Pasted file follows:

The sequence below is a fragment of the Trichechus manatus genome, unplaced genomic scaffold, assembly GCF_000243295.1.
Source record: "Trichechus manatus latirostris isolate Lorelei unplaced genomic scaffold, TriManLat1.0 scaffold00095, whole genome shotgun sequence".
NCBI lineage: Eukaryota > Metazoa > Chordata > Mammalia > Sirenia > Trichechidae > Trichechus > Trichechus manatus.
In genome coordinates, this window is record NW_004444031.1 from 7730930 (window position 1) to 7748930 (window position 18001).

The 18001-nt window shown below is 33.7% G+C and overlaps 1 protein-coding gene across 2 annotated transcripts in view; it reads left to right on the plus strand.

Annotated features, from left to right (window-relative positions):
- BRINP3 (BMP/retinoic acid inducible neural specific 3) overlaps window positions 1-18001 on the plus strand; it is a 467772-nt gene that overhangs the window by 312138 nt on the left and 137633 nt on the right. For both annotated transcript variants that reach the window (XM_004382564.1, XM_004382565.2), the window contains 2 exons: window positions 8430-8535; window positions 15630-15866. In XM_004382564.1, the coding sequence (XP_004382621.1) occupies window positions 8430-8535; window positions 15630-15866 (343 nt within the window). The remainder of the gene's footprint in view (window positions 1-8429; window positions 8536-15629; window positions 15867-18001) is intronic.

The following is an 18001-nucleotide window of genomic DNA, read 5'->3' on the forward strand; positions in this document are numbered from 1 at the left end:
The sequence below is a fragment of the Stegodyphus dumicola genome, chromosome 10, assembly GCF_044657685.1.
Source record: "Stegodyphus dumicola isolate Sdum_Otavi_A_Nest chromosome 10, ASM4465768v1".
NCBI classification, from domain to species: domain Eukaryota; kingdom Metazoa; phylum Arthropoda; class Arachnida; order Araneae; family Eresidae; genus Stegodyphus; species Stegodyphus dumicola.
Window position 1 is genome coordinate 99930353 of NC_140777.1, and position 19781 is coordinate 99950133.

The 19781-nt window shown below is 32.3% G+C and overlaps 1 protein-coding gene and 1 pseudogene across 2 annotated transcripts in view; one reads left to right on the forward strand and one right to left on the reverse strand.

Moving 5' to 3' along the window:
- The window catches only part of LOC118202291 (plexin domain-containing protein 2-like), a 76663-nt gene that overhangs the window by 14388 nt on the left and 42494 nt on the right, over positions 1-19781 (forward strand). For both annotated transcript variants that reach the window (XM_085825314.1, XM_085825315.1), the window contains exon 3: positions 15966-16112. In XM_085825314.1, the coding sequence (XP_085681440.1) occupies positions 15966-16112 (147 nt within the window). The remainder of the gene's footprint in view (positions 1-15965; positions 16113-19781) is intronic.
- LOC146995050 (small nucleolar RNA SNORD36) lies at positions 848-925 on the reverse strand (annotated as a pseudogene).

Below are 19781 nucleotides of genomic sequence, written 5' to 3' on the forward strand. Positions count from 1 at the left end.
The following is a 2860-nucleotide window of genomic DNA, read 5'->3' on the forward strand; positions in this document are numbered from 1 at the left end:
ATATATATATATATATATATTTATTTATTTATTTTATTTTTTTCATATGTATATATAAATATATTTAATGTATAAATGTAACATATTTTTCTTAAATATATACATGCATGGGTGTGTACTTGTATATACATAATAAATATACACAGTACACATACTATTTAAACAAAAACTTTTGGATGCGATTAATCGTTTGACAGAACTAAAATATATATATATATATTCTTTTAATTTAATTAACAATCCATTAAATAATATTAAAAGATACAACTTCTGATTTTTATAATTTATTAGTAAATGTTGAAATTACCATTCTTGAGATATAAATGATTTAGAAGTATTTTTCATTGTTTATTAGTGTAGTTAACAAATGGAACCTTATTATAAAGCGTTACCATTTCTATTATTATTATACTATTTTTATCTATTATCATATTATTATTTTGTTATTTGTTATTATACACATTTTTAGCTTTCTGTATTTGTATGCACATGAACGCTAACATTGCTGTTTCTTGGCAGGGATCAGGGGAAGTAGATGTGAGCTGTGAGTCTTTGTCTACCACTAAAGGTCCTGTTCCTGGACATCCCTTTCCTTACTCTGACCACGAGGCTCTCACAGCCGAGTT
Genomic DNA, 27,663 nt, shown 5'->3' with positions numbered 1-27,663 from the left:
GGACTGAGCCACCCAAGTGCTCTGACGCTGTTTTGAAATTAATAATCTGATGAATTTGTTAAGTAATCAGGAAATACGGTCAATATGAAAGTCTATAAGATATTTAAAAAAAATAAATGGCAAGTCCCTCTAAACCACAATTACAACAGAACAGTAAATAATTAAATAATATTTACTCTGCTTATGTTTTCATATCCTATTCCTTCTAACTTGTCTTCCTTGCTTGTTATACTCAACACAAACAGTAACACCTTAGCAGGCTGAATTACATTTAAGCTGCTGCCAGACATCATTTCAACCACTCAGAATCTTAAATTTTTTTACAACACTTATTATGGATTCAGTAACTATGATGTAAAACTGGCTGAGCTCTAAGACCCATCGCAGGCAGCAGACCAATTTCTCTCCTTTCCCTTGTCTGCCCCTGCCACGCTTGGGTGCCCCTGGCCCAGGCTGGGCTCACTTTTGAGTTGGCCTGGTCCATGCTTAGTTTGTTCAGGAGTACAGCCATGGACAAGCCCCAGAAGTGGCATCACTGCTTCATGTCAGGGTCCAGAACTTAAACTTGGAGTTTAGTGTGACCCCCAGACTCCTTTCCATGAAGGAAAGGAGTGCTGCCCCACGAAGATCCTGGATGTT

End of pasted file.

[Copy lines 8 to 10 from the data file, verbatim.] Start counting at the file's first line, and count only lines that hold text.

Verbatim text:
The following is an 18001-nucleotide window of genomic DNA, read 5'->3' on the forward strand; positions in this document are numbered from 1 at the left end:
The sequence below is a fragment of the Stegodyphus dumicola genome, chromosome 10, assembly GCF_044657685.1.
Source record: "Stegodyphus dumicola isolate Sdum_Otavi_A_Nest chromosome 10, ASM4465768v1".